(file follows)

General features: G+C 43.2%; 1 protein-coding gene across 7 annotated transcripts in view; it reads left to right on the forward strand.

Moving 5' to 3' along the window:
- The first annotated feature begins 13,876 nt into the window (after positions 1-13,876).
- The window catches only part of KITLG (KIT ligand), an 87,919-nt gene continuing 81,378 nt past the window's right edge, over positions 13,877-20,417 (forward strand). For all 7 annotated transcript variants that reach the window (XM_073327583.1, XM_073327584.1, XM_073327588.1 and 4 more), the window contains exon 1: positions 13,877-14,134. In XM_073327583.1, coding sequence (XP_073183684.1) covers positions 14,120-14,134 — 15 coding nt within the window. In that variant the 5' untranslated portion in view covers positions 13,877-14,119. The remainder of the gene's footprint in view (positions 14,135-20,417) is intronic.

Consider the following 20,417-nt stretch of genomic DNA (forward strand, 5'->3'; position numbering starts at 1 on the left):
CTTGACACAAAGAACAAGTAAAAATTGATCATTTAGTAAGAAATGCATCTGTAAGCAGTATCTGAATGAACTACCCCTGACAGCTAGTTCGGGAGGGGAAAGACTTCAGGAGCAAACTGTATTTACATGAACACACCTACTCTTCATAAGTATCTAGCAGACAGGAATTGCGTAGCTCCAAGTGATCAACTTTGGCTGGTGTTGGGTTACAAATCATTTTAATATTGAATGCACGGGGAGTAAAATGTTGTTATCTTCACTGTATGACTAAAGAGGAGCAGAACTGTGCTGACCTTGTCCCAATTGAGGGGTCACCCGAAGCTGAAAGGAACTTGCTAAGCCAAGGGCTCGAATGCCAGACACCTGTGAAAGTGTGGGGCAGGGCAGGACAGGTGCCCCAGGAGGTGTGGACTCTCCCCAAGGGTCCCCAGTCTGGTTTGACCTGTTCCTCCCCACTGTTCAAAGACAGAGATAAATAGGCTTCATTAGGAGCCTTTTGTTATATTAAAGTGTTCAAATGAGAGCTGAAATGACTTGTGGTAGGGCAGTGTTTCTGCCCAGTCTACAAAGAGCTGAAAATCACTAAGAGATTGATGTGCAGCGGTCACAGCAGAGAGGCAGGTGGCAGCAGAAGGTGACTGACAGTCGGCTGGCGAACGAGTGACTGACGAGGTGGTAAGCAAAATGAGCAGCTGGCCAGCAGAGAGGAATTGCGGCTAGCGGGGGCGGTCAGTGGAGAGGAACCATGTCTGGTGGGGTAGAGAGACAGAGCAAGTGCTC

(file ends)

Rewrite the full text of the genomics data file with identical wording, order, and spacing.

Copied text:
General features: G+C 43.2%; 1 protein-coding gene across 7 annotated transcripts in view; it reads left to right on the forward strand.

Moving 5' to 3' along the window:
- The first annotated feature begins 13,876 nt into the window (after positions 1-13,876).
- The window catches only part of KITLG (KIT ligand), an 87,919-nt gene continuing 81,378 nt past the window's right edge, over positions 13,877-20,417 (forward strand). For all 7 annotated transcript variants that reach the window (XM_073327583.1, XM_073327584.1, XM_073327588.1 and 4 more), the window contains exon 1: positions 13,877-14,134. In XM_073327583.1, coding sequence (XP_073183684.1) covers positions 14,120-14,134 — 15 coding nt within the window. In that variant the 5' untranslated portion in view covers positions 13,877-14,119. The remainder of the gene's footprint in view (positions 14,135-20,417) is intronic.

Consider the following 20,417-nt stretch of genomic DNA (forward strand, 5'->3'; position numbering starts at 1 on the left):
CTTGACACAAAGAACAAGTAAAAATTGATCATTTAGTAAGAAATGCATCTGTAAGCAGTATCTGAATGAACTACCCCTGACAGCTAGTTCGGGAGGGGAAAGACTTCAGGAGCAAACTGTATTTACATGAACACACCTACTCTTCATAAGTATCTAGCAGACAGGAATTGCGTAGCTCCAAGTGATCAACTTTGGCTGGTGTTGGGTTACAAATCATTTTAATATTGAATGCACGGGGAGTAAAATGTTGTTATCTTCACTGTATGACTAAAGAGGAGCAGAACTGTGCTGACCTTGTCCCAATTGAGGGGTCACCCGAAGCTGAAAGGAACTTGCTAAGCCAAGGGCTCGAATGCCAGACACCTGTGAAAGTGTGGGGCAGGGCAGGACAGGTGCCCCAGGAGGTGTGGACTCTCCCCAAGGGTCCCCAGTCTGGTTTGACCTGTTCCTCCCCACTGTTCAAAGACAGAGATAAATAGGCTTCATTAGGAGCCTTTTGTTATATTAAAGTGTTCAAATGAGAGCTGAAATGACTTGTGGTAGGGCAGTGTTTCTGCCCAGTCTACAAAGAGCTGAAAATCACTAAGAGATTGATGTGCAGCGGTCACAGCAGAGAGGCAGGTGGCAGCAGAAGGTGACTGACAGTCGGCTGGCGAACGAGTGACTGACGAGGTGGTAAGCAAAATGAGCAGCTGGCCAGCAGAGAGGAATTGCGGCTAGCGGGGGCGGTCAGTGGAGAGGAACCATGTCTGGTGGGGTAGAGAGACAGAGCAAGTGCTC